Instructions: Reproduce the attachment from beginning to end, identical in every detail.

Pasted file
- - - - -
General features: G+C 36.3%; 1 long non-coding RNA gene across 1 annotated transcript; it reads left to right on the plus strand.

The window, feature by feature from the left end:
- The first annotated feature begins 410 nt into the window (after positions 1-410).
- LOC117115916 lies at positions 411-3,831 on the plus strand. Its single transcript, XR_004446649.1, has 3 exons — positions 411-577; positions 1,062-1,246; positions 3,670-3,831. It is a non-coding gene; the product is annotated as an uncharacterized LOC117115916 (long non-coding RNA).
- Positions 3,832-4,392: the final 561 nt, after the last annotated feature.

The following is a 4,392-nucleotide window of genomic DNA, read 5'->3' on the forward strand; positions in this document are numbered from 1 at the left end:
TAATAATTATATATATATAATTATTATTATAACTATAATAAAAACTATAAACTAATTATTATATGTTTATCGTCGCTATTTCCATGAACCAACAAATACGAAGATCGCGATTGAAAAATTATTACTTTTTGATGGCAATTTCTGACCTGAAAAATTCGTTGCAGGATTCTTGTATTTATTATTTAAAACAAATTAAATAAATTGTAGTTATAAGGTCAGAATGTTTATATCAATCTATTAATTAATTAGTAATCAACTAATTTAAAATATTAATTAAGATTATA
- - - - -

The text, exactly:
General features: G+C 36.3%; 1 long non-coding RNA gene across 1 annotated transcript; it reads left to right on the plus strand.

The window, feature by feature from the left end:
- The first annotated feature begins 410 nt into the window (after positions 1-410).
- LOC117115916 lies at positions 411-3,831 on the plus strand. Its single transcript, XR_004446649.1, has 3 exons — positions 411-577; positions 1,062-1,246; positions 3,670-3,831. It is a non-coding gene; the product is annotated as an uncharacterized LOC117115916 (long non-coding RNA).
- Positions 3,832-4,392: the final 561 nt, after the last annotated feature.

The following is a 4,392-nucleotide window of genomic DNA, read 5'->3' on the forward strand; positions in this document are numbered from 1 at the left end:
TAATAATTATATATATATAATTATTATTATAACTATAATAAAAACTATAAACTAATTATTATATGTTTATCGTCGCTATTTCCATGAACCAACAAATACGAAGATCGCGATTGAAAAATTATTACTTTTTGATGGCAATTTCTGACCTGAAAAATTCGTTGCAGGATTCTTGTATTTATTATTTAAAACAAATTAAATAAATTGTAGTTATAAGGTCAGAATGTTTATATCAATCTATTAATTAATTAGTAATCAACTAATTTAAAATATTAATTAAGATTATA